Exploring the basics and some of the mysteries around fermented teas.
The esteemed John Wetzel, creator and founder of Stone Leaf Teahouse, pronounces Pu’er 普洱 as something that sounds to me like pour. Though with an open and elongated “ou” and a soft shortened “r“. John is the most expert in our shop so I defer to his pronunciation but my natural and goofy inclination is to pronounce it with a long drawling Tennessee accent, like “Pew-aire.” As you read through this post be sure to check out our great selection of Pu-er on the Stone Leaf website. The shop isn’t open but we are shipping our teas!
Pu’er is special tea. Partly because it has such a unique taste (some might call it a “funk”) and partly because it connects us modern people to the ancient traditions of fermentation. Some of the oldest written records and archeological evidence shows that originally people around the Himalayan Mountains cooked tea leaves and buried them in the ground before consuming later. Though I wasn’t alive thousands of years ago to enjoy this aged tea, I imagine that the leaves fermented like our modern varieties of Pu’er because the microbes in the earth were attracted to the wet, warm, and cozy environment.
These days the standard-for-sale-Pu’er is not made in a hole in the earth. Instead most modern factories make it in two distinct ways. I see these ways like a set of twins who are of the same family but whose characters are unique. One of the twins is named Shou (or Shu), which translates as “ripe” or “cooked.” The tea brewed from this Shu Pu’er is dark, rich in color, and often tastes smooth and robust. After the tea leaves go through all the preliminary stages of picking, shaping, and drying, they are heaped into piles, sprayed with water, and left to get very hot. The microbes then come in and very quickly ferment the leaves. Check out our great selection of dark puer tea.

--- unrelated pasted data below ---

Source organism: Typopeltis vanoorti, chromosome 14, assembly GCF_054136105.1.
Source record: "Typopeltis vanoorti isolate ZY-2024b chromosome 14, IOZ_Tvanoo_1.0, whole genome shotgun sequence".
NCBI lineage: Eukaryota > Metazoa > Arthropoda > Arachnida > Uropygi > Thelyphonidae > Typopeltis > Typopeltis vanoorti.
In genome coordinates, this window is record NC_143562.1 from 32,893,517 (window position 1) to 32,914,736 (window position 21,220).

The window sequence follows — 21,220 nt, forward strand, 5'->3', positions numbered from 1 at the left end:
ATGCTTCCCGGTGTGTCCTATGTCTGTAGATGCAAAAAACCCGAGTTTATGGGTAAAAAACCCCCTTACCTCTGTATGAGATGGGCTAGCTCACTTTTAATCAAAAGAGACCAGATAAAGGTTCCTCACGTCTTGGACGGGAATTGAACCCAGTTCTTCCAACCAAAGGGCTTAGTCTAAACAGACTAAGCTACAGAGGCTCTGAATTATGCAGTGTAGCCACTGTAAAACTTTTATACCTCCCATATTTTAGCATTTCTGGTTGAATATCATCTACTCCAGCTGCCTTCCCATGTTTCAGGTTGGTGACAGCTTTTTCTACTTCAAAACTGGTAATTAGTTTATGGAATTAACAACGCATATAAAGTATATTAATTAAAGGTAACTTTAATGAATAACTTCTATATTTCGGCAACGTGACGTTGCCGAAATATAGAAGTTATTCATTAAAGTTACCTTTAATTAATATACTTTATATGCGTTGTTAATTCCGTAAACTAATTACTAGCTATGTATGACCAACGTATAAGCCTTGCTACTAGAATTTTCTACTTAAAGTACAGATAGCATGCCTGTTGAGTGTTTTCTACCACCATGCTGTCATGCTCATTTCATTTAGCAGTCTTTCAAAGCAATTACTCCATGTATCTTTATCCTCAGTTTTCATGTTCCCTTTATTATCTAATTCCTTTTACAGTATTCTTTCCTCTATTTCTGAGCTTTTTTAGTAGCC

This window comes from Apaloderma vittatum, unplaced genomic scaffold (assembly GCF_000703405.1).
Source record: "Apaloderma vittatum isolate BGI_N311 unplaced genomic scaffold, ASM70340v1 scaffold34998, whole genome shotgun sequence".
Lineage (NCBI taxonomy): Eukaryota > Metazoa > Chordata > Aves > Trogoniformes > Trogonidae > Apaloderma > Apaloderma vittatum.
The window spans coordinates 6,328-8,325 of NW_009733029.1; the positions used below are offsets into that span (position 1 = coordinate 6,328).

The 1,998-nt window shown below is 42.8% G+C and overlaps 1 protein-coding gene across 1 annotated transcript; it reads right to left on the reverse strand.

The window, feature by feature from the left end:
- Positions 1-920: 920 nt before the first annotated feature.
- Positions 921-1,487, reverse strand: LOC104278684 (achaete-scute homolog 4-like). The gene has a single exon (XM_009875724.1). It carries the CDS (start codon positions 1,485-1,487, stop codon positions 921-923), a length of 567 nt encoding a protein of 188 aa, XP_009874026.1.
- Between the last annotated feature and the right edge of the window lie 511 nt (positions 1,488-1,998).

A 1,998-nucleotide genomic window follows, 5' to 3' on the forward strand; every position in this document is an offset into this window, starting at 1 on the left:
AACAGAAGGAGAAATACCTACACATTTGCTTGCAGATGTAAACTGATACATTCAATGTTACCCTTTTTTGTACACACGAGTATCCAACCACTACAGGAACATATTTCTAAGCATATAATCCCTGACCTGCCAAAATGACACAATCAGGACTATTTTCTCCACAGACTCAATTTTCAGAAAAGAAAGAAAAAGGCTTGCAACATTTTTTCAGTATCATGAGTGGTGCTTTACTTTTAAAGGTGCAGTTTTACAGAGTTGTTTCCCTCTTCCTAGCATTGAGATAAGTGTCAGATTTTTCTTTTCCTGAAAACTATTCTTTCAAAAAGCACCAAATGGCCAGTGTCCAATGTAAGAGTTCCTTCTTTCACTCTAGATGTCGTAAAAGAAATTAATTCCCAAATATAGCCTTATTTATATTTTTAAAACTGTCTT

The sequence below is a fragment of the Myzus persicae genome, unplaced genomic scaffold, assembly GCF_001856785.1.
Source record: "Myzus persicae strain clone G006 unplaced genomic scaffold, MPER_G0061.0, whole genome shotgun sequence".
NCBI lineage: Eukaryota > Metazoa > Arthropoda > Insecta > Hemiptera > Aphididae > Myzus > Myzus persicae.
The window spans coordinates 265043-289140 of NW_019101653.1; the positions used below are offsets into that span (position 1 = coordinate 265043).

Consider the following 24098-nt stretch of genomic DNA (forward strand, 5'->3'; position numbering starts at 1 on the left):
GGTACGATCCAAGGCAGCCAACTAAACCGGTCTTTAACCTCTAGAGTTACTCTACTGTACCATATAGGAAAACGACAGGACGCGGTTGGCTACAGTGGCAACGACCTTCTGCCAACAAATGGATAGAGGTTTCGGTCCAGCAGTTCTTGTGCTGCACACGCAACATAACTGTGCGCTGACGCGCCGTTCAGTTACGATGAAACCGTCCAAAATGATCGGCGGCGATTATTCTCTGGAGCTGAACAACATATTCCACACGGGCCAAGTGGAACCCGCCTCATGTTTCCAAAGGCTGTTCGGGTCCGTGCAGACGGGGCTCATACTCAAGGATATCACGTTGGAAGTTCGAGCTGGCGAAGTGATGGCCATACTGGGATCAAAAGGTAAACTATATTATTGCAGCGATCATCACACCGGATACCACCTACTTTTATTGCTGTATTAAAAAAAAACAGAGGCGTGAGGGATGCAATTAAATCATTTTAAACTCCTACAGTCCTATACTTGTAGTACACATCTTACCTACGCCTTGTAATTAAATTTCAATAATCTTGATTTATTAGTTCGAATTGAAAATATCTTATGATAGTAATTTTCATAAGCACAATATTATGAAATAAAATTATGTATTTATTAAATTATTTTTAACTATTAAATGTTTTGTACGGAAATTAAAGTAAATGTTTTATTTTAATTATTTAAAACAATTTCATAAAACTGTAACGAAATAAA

The other twin sibling is called Sheng 生 and this translates as “raw” or “alive.” This one looks like it could be a green tea when it brews, and often tastes floral, dry, and bright (but not always). The tea process starts similarly to Shou Puer but it is also often dry roasted to stop the oxidation process so it stays green in color and flavor. Afterwards it is typically pressed into cakes then packed up and stacked into a tube wrapped with bamboo. This is called a tong. Historically these tongs were then loaded up and schlepped on the backs of people and horses. They were carried on foot across hundreds of miles through mountains, over rivers, and to the markets where over the course of that time and from the onslaught of the weather, they had fermented. Now-a-days these tongs travel more often on boats, trains, and trucks, and then they are left to age further in our homes in yixing canisters or in any other breathable vessel. We like to keep ours cool and out of direct sunlight at the Teahouse! Check out our Sheng Pu’er here!
So, I don’t know about you but this coming week I am going to be drinking lots Pu’er. Something about the yellow trout lilies coming up through the leaf litter of the forest gets me in the mood to drink these dynamically delectable teas. I’ll tell you all about it on Facebook, join me for a week of fermented bliss!